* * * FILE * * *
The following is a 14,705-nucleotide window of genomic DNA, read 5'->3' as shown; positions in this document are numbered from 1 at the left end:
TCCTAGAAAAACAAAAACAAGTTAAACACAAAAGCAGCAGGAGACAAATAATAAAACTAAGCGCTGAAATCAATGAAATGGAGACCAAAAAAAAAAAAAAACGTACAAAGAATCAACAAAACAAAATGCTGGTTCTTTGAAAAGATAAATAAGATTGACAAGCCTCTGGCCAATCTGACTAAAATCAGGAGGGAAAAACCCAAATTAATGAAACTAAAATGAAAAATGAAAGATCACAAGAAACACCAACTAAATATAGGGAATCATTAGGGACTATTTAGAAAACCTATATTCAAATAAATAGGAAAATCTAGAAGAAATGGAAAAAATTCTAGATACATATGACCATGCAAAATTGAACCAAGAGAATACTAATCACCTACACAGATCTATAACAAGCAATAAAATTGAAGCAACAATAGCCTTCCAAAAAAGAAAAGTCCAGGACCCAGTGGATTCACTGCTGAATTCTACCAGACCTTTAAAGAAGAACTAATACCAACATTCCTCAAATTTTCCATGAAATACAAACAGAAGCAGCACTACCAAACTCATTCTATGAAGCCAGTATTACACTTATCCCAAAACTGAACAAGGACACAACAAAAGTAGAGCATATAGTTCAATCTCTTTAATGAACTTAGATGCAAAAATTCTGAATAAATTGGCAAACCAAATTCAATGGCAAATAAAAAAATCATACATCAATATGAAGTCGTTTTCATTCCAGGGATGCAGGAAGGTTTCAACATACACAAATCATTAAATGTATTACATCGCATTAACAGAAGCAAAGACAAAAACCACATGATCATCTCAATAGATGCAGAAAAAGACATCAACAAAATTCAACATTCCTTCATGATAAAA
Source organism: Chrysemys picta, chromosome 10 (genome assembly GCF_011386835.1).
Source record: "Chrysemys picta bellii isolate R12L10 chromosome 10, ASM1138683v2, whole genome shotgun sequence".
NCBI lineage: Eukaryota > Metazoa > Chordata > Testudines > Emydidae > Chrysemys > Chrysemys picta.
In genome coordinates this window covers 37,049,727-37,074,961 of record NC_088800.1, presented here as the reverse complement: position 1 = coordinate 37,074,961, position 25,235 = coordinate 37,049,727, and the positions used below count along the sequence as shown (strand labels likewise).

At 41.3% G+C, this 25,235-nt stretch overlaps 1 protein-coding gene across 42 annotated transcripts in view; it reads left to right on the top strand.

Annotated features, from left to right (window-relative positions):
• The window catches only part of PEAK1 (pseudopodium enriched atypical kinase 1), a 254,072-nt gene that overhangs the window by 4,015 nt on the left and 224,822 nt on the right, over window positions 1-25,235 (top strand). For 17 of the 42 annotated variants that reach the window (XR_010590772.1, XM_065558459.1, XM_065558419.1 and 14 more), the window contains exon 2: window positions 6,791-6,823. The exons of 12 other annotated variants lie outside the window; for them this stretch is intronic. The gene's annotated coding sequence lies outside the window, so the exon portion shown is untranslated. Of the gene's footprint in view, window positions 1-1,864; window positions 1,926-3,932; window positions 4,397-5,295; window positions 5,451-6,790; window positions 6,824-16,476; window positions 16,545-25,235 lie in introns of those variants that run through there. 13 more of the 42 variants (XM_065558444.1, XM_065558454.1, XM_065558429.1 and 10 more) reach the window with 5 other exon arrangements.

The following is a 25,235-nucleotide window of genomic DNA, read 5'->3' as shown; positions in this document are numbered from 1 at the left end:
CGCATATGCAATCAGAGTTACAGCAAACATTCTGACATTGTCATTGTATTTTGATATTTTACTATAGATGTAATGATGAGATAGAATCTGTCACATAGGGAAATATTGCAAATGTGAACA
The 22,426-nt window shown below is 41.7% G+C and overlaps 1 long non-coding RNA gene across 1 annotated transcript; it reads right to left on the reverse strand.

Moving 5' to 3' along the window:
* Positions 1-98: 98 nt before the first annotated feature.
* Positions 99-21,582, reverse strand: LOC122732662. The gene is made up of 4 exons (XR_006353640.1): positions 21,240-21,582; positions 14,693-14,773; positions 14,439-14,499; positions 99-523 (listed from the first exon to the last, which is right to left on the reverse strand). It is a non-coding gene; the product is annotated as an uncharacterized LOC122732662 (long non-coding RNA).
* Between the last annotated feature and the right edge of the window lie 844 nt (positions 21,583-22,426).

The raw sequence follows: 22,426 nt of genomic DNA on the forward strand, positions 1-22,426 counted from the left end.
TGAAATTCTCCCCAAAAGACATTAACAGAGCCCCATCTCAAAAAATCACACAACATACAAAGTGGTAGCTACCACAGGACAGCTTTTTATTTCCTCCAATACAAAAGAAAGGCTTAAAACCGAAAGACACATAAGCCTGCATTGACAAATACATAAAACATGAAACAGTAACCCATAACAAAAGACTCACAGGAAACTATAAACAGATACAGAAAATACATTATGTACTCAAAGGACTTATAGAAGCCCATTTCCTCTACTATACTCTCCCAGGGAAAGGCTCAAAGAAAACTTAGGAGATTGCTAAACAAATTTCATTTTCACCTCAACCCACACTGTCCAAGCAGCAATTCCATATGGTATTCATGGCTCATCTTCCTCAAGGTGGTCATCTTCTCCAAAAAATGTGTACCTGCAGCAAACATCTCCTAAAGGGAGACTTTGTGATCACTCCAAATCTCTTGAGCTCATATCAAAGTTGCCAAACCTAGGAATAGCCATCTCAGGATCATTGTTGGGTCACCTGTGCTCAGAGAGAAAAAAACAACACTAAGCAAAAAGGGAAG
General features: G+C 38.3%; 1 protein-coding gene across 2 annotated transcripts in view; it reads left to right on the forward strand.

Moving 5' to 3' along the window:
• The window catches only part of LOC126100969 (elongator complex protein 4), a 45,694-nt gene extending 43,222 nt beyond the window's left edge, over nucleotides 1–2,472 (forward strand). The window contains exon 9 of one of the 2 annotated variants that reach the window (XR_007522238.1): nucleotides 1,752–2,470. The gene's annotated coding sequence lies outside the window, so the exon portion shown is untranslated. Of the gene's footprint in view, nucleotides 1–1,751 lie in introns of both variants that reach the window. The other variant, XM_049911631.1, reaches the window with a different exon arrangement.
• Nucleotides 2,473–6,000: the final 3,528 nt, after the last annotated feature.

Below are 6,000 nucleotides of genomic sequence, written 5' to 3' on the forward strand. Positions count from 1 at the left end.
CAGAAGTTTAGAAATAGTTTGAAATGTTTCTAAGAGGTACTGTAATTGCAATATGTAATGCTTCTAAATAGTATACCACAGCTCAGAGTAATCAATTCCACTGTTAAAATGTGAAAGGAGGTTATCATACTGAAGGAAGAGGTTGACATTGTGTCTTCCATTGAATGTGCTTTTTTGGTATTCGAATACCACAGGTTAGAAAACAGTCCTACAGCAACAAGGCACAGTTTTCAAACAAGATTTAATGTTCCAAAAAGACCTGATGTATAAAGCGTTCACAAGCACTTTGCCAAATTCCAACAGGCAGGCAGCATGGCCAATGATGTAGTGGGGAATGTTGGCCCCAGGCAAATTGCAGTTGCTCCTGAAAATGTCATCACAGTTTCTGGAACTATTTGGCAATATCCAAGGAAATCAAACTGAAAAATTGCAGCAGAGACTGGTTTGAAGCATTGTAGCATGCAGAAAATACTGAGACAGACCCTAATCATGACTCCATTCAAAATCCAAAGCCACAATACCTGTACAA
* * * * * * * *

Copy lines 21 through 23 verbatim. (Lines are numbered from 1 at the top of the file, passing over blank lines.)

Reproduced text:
• The window catches only part of LOC126100969 (elongator complex protein 4), a 45,694-nt gene extending 43,222 nt beyond the window's left edge, over nucleotides 1–2,472 (forward strand). The window contains exon 9 of one of the 2 annotated variants that reach the window (XR_007522238.1): nucleotides 1,752–2,470. The gene's annotated coding sequence lies outside the window, so the exon portion shown is untranslated. Of the gene's footprint in view, nucleotides 1–1,751 lie in introns of both variants that reach the window. The other variant, XM_049911631.1, reaches the window with a different exon arrangement.
• Nucleotides 2,473–6,000: the final 3,528 nt, after the last annotated feature.

Below are 6,000 nucleotides of genomic sequence, written 5' to 3' on the forward strand. Positions count from 1 at the left end.